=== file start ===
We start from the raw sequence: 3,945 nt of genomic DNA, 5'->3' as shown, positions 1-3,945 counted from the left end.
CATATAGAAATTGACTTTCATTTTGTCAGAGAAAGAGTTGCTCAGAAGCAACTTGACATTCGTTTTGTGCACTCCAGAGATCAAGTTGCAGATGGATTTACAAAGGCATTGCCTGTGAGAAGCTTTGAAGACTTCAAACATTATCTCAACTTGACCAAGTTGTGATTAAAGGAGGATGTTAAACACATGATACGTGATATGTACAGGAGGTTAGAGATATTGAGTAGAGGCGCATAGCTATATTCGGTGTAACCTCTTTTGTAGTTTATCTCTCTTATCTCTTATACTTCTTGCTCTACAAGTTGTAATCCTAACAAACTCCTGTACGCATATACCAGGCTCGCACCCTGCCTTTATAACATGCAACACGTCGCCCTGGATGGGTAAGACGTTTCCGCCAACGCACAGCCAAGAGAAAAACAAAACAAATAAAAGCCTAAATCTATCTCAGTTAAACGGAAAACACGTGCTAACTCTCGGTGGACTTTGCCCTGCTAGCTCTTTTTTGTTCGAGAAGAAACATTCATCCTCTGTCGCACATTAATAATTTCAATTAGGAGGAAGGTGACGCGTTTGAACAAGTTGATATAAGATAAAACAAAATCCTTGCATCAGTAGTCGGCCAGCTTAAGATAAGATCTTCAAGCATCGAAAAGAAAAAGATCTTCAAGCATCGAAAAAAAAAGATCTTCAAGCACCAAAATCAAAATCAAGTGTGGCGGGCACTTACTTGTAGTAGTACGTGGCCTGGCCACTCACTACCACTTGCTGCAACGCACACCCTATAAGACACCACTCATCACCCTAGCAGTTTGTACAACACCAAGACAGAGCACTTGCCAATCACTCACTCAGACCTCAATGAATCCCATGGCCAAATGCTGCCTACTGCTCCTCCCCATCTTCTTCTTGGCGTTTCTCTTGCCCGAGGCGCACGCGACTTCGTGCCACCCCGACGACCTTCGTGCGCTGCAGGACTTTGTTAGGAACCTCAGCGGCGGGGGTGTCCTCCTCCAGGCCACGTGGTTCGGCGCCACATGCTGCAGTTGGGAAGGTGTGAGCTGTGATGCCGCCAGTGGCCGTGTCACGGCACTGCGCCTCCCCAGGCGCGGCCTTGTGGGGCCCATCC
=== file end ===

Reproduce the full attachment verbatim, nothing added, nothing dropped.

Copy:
We start from the raw sequence: 3,945 nt of genomic DNA, 5'->3' as shown, positions 1-3,945 counted from the left end.
CATATAGAAATTGACTTTCATTTTGTCAGAGAAAGAGTTGCTCAGAAGCAACTTGACATTCGTTTTGTGCACTCCAGAGATCAAGTTGCAGATGGATTTACAAAGGCATTGCCTGTGAGAAGCTTTGAAGACTTCAAACATTATCTCAACTTGACCAAGTTGTGATTAAAGGAGGATGTTAAACACATGATACGTGATATGTACAGGAGGTTAGAGATATTGAGTAGAGGCGCATAGCTATATTCGGTGTAACCTCTTTTGTAGTTTATCTCTCTTATCTCTTATACTTCTTGCTCTACAAGTTGTAATCCTAACAAACTCCTGTACGCATATACCAGGCTCGCACCCTGCCTTTATAACATGCAACACGTCGCCCTGGATGGGTAAGACGTTTCCGCCAACGCACAGCCAAGAGAAAAACAAAACAAATAAAAGCCTAAATCTATCTCAGTTAAACGGAAAACACGTGCTAACTCTCGGTGGACTTTGCCCTGCTAGCTCTTTTTTGTTCGAGAAGAAACATTCATCCTCTGTCGCACATTAATAATTTCAATTAGGAGGAAGGTGACGCGTTTGAACAAGTTGATATAAGATAAAACAAAATCCTTGCATCAGTAGTCGGCCAGCTTAAGATAAGATCTTCAAGCATCGAAAAGAAAAAGATCTTCAAGCATCGAAAAAAAAAGATCTTCAAGCACCAAAATCAAAATCAAGTGTGGCGGGCACTTACTTGTAGTAGTACGTGGCCTGGCCACTCACTACCACTTGCTGCAACGCACACCCTATAAGACACCACTCATCACCCTAGCAGTTTGTACAACACCAAGACAGAGCACTTGCCAATCACTCACTCAGACCTCAATGAATCCCATGGCCAAATGCTGCCTACTGCTCCTCCCCATCTTCTTCTTGGCGTTTCTCTTGCCCGAGGCGCACGCGACTTCGTGCCACCCCGACGACCTTCGTGCGCTGCAGGACTTTGTTAGGAACCTCAGCGGCGGGGGTGTCCTCCTCCAGGCCACGTGGTTCGGCGCCACATGCTGCAGTTGGGAAGGTGTGAGCTGTGATGCCGCCAGTGGCCGTGTCACGGCACTGCGCCTCCCCAGGCGCGGCCTTGTGGGGCCCATCC